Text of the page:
BRADENTON, Fla. -Florida's Citizens Property Insurance Corp. has aggressively participated in auctions of its floating-rate debt and as of Monday had purchased about 44% of its outstanding $4.75 billion of taxable auction-rate securities.

The state-run agency, an insurer of last resort to provide Floridians with hurricane coverage, had been buying its own auction-rate securities for several weeks in an attempt to prevent failed auctions. But the highly unstable credit market finally produced Citizens first failed auction on Feb. 13, resulting in a reset at the penalty rate of 15%. Four other auctions were successful, but interest rates reset between 10% and 12%, significantly higher from when the securities were first sold.

Last week, interest rates on all of Citizens auction-rate securities were just over 3%. But it wasn't a sign that the ARS market was stabilizing.

"Citizens participated in selected auctions to reduce the interest rate to save taxpayers dollars," the agency's chief financial officer, Sharon Binnun, said on Monday.

A brief secondary-market disclosure also was filed on Monday.

The disclosure stated in part: "Citizens has been and intends to continue submitting bids to purchase in auctions with respect to the Citizens ARS ... Citizens presently intends to continue to submit hold orders in subsequent auctions with respect to Citizens ARS purchased by it as it develops a new plan of finance."

"The entire market has really fallen out from under us," said Binnun, who noted that the insurer's bond documents permit it to participate in its own auctions. "Issuers across the country are having to participate in their auctions basically to save taxpayers' dollars."

While bond documents allow Citizens to participate in its auctions, Binnun said the agency also consulted its bond and disclosure counsel before implementing the buy-back program.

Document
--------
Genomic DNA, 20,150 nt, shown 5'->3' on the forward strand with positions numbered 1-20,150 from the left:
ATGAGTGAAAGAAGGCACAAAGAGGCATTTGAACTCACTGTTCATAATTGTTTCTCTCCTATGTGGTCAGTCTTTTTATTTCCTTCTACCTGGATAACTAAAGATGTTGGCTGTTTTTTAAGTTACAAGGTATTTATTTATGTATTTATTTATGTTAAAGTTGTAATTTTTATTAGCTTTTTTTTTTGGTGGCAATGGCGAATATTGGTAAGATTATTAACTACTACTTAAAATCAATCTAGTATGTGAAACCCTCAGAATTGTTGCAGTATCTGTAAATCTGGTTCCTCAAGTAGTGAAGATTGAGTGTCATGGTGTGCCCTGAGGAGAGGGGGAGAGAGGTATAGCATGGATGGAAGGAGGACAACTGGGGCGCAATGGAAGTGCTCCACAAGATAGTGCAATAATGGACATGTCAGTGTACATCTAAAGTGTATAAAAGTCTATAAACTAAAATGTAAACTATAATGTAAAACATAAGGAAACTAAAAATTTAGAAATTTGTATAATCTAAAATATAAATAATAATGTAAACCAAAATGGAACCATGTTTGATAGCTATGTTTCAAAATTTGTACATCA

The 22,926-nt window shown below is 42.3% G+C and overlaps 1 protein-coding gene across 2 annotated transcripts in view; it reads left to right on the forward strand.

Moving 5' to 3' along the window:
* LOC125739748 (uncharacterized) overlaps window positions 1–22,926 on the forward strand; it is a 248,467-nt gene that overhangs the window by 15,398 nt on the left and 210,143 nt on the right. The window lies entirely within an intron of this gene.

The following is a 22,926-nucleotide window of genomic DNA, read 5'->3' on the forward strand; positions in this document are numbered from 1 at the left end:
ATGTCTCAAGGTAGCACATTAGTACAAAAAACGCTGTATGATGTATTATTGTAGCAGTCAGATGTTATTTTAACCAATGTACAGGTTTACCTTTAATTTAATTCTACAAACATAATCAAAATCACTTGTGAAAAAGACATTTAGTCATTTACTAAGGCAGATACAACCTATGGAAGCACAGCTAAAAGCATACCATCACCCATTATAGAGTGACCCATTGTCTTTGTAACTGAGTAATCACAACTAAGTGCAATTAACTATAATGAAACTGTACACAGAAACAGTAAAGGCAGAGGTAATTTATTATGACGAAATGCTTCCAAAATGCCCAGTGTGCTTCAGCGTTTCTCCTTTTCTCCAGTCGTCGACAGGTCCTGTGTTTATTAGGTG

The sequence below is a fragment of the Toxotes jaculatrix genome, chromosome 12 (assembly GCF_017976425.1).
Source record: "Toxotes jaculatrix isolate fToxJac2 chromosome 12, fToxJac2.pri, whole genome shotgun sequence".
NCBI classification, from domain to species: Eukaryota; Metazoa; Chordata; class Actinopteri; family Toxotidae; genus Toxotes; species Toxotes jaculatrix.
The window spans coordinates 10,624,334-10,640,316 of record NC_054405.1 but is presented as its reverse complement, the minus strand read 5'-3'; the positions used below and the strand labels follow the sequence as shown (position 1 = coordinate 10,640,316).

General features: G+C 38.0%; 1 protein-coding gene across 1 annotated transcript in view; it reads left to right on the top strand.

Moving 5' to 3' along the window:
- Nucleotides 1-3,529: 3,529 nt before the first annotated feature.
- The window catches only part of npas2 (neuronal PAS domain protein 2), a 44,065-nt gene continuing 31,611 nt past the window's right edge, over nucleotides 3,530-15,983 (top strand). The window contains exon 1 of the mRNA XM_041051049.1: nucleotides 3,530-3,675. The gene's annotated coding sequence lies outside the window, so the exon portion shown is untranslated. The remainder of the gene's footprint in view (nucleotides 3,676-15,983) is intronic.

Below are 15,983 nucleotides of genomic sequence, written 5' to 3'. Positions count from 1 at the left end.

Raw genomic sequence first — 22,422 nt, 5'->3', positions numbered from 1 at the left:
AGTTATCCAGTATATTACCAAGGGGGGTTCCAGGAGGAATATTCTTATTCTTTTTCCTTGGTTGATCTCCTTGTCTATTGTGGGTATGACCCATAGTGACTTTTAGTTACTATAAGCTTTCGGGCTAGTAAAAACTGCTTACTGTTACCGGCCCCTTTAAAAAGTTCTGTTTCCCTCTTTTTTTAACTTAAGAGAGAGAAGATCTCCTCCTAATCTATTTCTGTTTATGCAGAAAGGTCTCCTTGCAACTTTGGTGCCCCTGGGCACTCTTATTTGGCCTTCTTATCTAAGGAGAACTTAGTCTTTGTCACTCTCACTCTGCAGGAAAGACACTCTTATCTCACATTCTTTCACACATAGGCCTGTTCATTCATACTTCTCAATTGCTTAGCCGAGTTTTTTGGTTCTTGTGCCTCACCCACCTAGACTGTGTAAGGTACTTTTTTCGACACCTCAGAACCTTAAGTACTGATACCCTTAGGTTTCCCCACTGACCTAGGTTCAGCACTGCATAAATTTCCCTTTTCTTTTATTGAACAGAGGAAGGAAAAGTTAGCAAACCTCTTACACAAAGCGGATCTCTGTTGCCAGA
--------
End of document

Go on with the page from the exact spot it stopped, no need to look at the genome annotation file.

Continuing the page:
Citizens bond counsel is Squire, Sanders & Dempsey LLP. Disclosure counsel is Bryant Miller Olive PA.

Because of the ARS meltdown, Citizens has seen interest rates on its debt rise faster than the income on investments. As a result, negative arbitrage soared to about $30 million a month, Citizens' financial adviser, John Forneyof Raymond James & AssociatesInc., said during a meeting of the agency's finance committee on Feb. 14.

However, while the auction market crunch has crimped finances for many issuers, Citizens is in a better position than most to deal with the crisis despite its large exposure. Because the insurer's securities were sold to provide cash on hand for liquidity in case funds were needed quickly to pay hurricane claims, Citizens has ready access to the proceeds invested in liquid securities.

The debt was sold as taxable obligations so the proceeds could be invested, and the proceeds are now being used to buy back the securities. The debt is insured by a variety of bond insurers. Citizens has no swaps currently outstanding.

"We are unique in that, unlike many issuers, we do not use the proceeds, we invest them, so for us it is not a drain on operating finances," Binnun said. "I think many believe that the auction-rate market is no longer a viable source of liquidity and the question is whether this is a temporary thing or a permanent thing."

"The auction-rate market has served us well for many years," she said, adding that the securities provided appropriate liquidity at very low costs. "But right now that market is effectively not available to us and we have a plan to completely restructure all liquidity."

Citizens will take out all, or substantially all, of the auction-rate securities and use other vehicles to provide liquidity. Earlier this month, the agency told its financial adviser to work on a plan to defease the ARS and implement a multifaceted plan to provide liquidity in advance of the upcoming hurricane season, which officially starts June 1.

Forney on Feb. 14 recommended to the agency a four-point plan to replace the securities with other forms of potential liquidity.

The initial plan under discussion includes negotiating the extension of an existing $1 billion bank line of credit Citizens has now through a group of banks led by Citiand JPMorgan. Then Citizens would solicit another consortium of banks to provide an additional $1 billion line of credit.

Citizens also is exploring the issuance of $1 billion of variable-rate demand notes insured by triple-A rated Financial Security Assurance, whose parent company, DexiaSA, would be the liquidity provider.

The agency also is considering the issuances of $2 billion to $3 billion of a short-term, taxable, or fixed-rate product.

Further details about the new liquidity plan are expected to be presented to Citizens finance committee on March 12 and to its board of governors on March 13.

The underlying ratings for Citizens' various bond issues are in the single-A category with a stable outlook.


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